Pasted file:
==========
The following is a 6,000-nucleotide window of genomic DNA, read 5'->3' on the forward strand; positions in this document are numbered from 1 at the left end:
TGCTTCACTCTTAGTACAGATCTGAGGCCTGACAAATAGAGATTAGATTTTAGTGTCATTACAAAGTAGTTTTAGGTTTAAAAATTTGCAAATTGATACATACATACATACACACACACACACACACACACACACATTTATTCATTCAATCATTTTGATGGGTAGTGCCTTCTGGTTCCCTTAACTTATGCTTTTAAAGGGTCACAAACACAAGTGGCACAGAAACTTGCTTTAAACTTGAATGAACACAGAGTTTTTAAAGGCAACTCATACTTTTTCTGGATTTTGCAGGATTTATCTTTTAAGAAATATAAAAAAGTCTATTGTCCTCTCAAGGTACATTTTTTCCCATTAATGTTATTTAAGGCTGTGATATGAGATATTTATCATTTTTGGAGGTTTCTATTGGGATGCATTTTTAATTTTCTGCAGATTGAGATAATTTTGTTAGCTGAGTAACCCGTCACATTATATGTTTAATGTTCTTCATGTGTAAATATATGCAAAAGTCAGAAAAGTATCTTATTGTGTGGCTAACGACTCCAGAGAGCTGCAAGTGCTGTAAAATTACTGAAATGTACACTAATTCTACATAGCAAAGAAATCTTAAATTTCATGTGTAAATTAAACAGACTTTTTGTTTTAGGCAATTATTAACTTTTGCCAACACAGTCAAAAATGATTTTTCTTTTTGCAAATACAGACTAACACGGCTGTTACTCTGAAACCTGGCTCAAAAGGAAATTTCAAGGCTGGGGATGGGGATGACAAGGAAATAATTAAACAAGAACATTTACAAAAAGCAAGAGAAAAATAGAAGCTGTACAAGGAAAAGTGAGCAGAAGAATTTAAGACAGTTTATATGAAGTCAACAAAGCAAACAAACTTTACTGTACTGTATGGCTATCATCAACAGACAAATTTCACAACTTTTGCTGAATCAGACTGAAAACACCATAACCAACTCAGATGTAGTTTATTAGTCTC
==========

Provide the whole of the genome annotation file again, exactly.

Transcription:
The following is a 6,000-nucleotide window of genomic DNA, read 5'->3' on the forward strand; positions in this document are numbered from 1 at the left end:
TGCTTCACTCTTAGTACAGATCTGAGGCCTGACAAATAGAGATTAGATTTTAGTGTCATTACAAAGTAGTTTTAGGTTTAAAAATTTGCAAATTGATACATACATACATACACACACACACACACACACACACACATTTATTCATTCAATCATTTTGATGGGTAGTGCCTTCTGGTTCCCTTAACTTATGCTTTTAAAGGGTCACAAACACAAGTGGCACAGAAACTTGCTTTAAACTTGAATGAACACAGAGTTTTTAAAGGCAACTCATACTTTTTCTGGATTTTGCAGGATTTATCTTTTAAGAAATATAAAAAAGTCTATTGTCCTCTCAAGGTACATTTTTTCCCATTAATGTTATTTAAGGCTGTGATATGAGATATTTATCATTTTTGGAGGTTTCTATTGGGATGCATTTTTAATTTTCTGCAGATTGAGATAATTTTGTTAGCTGAGTAACCCGTCACATTATATGTTTAATGTTCTTCATGTGTAAATATATGCAAAAGTCAGAAAAGTATCTTATTGTGTGGCTAACGACTCCAGAGAGCTGCAAGTGCTGTAAAATTACTGAAATGTACACTAATTCTACATAGCAAAGAAATCTTAAATTTCATGTGTAAATTAAACAGACTTTTTGTTTTAGGCAATTATTAACTTTTGCCAACACAGTCAAAAATGATTTTTCTTTTTGCAAATACAGACTAACACGGCTGTTACTCTGAAACCTGGCTCAAAAGGAAATTTCAAGGCTGGGGATGGGGATGACAAGGAAATAATTAAACAAGAACATTTACAAAAAGCAAGAGAAAAATAGAAGCTGTACAAGGAAAAGTGAGCAGAAGAATTTAAGACAGTTTATATGAAGTCAACAAAGCAAACAAACTTTACTGTACTGTATGGCTATCATCAACAGACAAATTTCACAACTTTTGCTGAATCAGACTGAAAACACCATAACCAACTCAGATGTAGTTTATTAGTCTC